How can people call you from a regular telephone if Skype runs on a computer? Well, for a small fee you can get a SkypeIn phone number that anyone with a regular phone can call. There are no surcharges of any kind. The person calling you calls your SkypeIn number. As far as he or she is concerned, the call is being made to a regular phone number. The charges incurred by the call amount to whatever they would be to make a call to a phone in your area code. When you sign in to Skype, SkypeIn calls are automatically routed to you. You can be anywhere on the planet. If you are connected to Skype, the calls get to you just the same.

Skyping out to a phone
Not only can people call into Skype using an ordinary telephone, but you can call out to anyone on a landline or mobile phone using SkypeOut. Making a call from a computer to a telephone is as easy as entering the phone number and pressing Enter. The charge for the call appears on your screen (if there is a charge; some calls are free). How do you pay for this? Buy a block of minutes with SkypeOut credits. When your SkypeOut minutes are used up, you can purchase more.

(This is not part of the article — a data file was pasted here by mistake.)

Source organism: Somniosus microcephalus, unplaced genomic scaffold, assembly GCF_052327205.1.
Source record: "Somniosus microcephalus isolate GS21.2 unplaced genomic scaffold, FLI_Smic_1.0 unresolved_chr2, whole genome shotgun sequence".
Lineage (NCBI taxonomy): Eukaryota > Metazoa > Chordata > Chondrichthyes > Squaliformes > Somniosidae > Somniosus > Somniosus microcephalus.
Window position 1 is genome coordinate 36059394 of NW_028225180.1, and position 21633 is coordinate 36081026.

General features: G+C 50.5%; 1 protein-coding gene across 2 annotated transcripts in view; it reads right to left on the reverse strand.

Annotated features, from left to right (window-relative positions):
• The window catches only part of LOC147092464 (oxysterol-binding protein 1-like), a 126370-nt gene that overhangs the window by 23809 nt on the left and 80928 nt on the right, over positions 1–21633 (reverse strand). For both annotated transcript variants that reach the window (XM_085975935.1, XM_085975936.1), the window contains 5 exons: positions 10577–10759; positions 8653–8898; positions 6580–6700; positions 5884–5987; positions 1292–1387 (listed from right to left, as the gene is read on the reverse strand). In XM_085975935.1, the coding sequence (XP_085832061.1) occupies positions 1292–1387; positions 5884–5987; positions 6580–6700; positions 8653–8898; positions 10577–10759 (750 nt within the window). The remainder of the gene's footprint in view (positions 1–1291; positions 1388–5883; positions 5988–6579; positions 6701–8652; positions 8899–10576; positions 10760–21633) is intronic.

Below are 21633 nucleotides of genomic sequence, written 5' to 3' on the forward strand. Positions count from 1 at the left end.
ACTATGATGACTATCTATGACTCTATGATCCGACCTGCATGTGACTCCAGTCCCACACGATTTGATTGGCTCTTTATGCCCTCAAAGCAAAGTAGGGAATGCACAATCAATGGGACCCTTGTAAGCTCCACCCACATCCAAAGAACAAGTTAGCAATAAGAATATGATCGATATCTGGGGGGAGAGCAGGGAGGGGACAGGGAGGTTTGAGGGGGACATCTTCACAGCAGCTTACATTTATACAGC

Getting voicemail
What’s phone service without voicemail? You can add voicemail to Skype with Skype Voicemail (a plain-vanilla service), or with Pamela or Skylook (both are packed with features). Skype Voicemail is bundled with SkypeIn. If you want Skype Voicemail without SkypeIn, you can purchase it with Skype credit. Pamela and Skylook have “lite” versions for free, but the good stuff costs a few dollars (really, just a few).